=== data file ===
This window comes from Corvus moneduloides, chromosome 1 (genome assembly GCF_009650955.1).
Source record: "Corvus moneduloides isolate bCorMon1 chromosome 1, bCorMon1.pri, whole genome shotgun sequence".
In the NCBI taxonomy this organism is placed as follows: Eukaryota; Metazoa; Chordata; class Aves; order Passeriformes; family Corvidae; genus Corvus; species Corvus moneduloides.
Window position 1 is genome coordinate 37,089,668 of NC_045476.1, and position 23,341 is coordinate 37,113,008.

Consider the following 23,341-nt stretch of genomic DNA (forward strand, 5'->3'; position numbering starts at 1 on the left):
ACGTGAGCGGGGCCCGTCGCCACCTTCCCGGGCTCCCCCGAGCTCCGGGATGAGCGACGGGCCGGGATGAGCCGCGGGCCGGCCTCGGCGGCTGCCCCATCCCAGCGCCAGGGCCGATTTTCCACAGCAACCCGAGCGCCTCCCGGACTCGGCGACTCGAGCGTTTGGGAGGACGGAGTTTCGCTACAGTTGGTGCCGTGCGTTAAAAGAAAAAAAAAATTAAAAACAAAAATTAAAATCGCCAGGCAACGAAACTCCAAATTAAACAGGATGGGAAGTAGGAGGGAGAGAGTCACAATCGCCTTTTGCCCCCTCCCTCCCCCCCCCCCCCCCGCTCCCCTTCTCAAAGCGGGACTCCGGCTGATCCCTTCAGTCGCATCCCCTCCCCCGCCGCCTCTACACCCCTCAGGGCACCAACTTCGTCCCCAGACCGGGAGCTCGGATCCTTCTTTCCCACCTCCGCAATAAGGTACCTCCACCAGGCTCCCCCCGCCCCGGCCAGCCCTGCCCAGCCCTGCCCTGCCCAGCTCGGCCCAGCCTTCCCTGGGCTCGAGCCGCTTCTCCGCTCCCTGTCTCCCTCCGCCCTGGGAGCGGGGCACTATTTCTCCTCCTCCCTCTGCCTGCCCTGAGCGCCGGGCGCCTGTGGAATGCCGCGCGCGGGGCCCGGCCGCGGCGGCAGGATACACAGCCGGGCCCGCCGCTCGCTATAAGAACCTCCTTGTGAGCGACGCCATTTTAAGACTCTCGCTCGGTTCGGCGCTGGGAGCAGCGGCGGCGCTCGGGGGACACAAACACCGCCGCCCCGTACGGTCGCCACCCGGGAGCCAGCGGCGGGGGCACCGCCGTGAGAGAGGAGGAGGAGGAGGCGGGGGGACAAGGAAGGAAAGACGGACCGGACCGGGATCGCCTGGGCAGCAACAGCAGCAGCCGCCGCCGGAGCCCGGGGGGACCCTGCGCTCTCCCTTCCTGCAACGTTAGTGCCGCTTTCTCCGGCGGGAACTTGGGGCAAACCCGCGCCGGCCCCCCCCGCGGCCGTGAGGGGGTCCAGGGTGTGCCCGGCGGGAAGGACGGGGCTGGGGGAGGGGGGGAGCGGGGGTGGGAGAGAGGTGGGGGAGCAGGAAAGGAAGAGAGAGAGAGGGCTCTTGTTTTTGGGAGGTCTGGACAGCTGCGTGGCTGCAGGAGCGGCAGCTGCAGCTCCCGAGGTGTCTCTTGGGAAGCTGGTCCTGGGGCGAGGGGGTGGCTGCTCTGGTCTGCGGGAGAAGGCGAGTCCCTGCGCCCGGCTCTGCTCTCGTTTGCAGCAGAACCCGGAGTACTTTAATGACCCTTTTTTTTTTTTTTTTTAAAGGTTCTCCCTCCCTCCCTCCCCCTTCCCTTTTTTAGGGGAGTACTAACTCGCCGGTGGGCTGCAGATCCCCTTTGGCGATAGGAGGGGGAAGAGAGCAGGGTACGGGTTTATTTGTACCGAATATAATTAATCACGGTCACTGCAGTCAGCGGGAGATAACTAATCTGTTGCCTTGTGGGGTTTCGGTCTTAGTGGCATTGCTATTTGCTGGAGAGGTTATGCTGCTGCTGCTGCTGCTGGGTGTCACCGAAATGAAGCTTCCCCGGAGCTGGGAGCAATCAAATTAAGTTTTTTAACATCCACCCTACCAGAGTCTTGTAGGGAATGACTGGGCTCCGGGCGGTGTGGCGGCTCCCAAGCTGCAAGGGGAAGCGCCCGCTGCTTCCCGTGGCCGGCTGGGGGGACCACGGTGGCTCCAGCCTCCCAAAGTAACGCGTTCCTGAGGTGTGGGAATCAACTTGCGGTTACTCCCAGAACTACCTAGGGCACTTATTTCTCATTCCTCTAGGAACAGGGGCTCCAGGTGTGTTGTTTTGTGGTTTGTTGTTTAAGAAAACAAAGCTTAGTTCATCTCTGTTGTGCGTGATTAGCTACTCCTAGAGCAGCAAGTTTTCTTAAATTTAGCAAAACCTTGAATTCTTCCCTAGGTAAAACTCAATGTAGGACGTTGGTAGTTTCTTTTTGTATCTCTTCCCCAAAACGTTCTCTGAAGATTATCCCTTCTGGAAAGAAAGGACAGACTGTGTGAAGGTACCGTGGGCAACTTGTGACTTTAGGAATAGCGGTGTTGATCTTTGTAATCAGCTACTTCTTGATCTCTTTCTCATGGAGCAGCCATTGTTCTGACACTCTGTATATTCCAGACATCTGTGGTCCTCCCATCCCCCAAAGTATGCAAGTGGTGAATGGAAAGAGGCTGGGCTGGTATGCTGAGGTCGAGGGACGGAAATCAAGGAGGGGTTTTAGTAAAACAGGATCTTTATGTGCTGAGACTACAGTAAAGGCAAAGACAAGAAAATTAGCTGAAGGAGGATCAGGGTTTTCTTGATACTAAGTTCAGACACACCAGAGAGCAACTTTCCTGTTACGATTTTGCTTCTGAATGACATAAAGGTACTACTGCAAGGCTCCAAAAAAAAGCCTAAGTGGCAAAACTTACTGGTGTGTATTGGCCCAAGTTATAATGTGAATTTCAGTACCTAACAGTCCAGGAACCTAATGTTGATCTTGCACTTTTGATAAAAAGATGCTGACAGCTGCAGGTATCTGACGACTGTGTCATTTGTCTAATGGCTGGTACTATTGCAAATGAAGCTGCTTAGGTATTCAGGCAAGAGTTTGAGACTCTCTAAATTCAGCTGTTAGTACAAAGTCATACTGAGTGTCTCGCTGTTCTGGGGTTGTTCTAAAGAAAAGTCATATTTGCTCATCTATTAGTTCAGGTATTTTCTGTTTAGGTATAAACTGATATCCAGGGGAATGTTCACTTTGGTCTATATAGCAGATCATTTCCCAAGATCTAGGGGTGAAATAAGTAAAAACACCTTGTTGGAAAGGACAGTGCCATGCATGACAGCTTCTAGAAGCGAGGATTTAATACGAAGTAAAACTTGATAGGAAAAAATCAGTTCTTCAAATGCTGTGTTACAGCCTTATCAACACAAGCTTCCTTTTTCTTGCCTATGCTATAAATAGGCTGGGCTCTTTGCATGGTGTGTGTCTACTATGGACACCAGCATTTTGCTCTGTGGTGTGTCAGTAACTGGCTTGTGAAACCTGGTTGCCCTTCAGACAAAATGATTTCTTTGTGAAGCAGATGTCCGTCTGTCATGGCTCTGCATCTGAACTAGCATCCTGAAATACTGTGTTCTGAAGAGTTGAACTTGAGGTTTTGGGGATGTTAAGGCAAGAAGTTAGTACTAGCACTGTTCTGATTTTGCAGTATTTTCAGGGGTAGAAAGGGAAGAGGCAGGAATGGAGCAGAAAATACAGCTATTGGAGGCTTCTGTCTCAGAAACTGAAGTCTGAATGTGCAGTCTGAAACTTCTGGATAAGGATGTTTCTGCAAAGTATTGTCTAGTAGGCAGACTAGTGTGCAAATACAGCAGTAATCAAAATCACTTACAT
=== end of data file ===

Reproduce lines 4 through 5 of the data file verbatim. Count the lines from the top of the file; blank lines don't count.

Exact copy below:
Window position 1 is genome coordinate 37,089,668 of NC_045476.1, and position 23,341 is coordinate 37,113,008.

Consider the following 23,341-nt stretch of genomic DNA (forward strand, 5'->3'; position numbering starts at 1 on the left):